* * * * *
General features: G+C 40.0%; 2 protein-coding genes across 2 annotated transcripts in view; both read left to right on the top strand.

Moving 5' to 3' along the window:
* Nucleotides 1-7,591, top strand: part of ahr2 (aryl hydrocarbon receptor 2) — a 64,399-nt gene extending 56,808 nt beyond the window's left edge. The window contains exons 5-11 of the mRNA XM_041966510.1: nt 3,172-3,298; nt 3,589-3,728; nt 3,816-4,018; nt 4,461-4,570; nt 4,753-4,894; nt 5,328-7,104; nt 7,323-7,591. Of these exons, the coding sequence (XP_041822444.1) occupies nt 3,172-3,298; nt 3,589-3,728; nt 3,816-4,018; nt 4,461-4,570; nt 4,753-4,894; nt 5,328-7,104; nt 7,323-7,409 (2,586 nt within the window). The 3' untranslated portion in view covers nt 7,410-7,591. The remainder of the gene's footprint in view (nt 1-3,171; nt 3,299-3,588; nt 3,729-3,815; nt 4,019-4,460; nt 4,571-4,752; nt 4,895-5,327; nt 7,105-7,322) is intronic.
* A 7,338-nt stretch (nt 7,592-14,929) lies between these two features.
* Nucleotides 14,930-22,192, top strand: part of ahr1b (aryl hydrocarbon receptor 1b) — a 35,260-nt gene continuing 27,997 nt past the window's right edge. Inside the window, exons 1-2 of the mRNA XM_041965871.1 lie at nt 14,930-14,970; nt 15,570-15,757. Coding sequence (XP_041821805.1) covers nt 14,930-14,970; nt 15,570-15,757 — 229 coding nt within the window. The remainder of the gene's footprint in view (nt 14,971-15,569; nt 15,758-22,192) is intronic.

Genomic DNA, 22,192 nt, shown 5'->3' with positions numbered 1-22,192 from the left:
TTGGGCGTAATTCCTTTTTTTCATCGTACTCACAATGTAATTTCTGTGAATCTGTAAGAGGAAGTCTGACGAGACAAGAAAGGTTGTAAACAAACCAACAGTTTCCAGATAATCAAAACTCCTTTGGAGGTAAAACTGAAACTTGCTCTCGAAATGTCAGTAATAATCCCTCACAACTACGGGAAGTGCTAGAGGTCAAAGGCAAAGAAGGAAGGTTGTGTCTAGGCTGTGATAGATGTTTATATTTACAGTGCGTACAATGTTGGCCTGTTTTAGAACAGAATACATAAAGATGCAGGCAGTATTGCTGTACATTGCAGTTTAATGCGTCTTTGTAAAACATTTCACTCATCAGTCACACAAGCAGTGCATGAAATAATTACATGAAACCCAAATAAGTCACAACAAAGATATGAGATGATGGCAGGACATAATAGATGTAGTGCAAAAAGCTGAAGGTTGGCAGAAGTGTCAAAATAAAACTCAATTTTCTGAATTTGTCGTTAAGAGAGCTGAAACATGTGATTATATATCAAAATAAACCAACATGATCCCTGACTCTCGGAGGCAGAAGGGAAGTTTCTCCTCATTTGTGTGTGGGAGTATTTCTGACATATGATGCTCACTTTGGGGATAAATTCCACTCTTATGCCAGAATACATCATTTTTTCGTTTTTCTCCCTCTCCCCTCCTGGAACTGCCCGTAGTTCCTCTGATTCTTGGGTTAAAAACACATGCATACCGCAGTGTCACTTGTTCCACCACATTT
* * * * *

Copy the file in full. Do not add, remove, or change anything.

General features: G+C 40.0%; 2 protein-coding genes across 2 annotated transcripts in view; both read left to right on the top strand.

Moving 5' to 3' along the window:
* Nucleotides 1-7,591, top strand: part of ahr2 (aryl hydrocarbon receptor 2) — a 64,399-nt gene extending 56,808 nt beyond the window's left edge. The window contains exons 5-11 of the mRNA XM_041966510.1: nt 3,172-3,298; nt 3,589-3,728; nt 3,816-4,018; nt 4,461-4,570; nt 4,753-4,894; nt 5,328-7,104; nt 7,323-7,591. Of these exons, the coding sequence (XP_041822444.1) occupies nt 3,172-3,298; nt 3,589-3,728; nt 3,816-4,018; nt 4,461-4,570; nt 4,753-4,894; nt 5,328-7,104; nt 7,323-7,409 (2,586 nt within the window). The 3' untranslated portion in view covers nt 7,410-7,591. The remainder of the gene's footprint in view (nt 1-3,171; nt 3,299-3,588; nt 3,729-3,815; nt 4,019-4,460; nt 4,571-4,752; nt 4,895-5,327; nt 7,105-7,322) is intronic.
* A 7,338-nt stretch (nt 7,592-14,929) lies between these two features.
* Nucleotides 14,930-22,192, top strand: part of ahr1b (aryl hydrocarbon receptor 1b) — a 35,260-nt gene continuing 27,997 nt past the window's right edge. Inside the window, exons 1-2 of the mRNA XM_041965871.1 lie at nt 14,930-14,970; nt 15,570-15,757. Coding sequence (XP_041821805.1) covers nt 14,930-14,970; nt 15,570-15,757 — 229 coding nt within the window. The remainder of the gene's footprint in view (nt 14,971-15,569; nt 15,758-22,192) is intronic.

Genomic DNA, 22,192 nt, shown 5'->3' with positions numbered 1-22,192 from the left:
TTGGGCGTAATTCCTTTTTTTCATCGTACTCACAATGTAATTTCTGTGAATCTGTAAGAGGAAGTCTGACGAGACAAGAAAGGTTGTAAACAAACCAACAGTTTCCAGATAATCAAAACTCCTTTGGAGGTAAAACTGAAACTTGCTCTCGAAATGTCAGTAATAATCCCTCACAACTACGGGAAGTGCTAGAGGTCAAAGGCAAAGAAGGAAGGTTGTGTCTAGGCTGTGATAGATGTTTATATTTACAGTGCGTACAATGTTGGCCTGTTTTAGAACAGAATACATAAAGATGCAGGCAGTATTGCTGTACATTGCAGTTTAATGCGTCTTTGTAAAACATTTCACTCATCAGTCACACAAGCAGTGCATGAAATAATTACATGAAACCCAAATAAGTCACAACAAAGATATGAGATGATGGCAGGACATAATAGATGTAGTGCAAAAAGCTGAAGGTTGGCAGAAGTGTCAAAATAAAACTCAATTTTCTGAATTTGTCGTTAAGAGAGCTGAAACATGTGATTATATATCAAAATAAACCAACATGATCCCTGACTCTCGGAGGCAGAAGGGAAGTTTCTCCTCATTTGTGTGTGGGAGTATTTCTGACATATGATGCTCACTTTGGGGATAAATTCCACTCTTATGCCAGAATACATCATTTTTTCGTTTTTCTCCCTCTCCCCTCCTGGAACTGCCCGTAGTTCCTCTGATTCTTGGGTTAAAAACACATGCATACCGCAGTGTCACTTGTTCCACCACATTT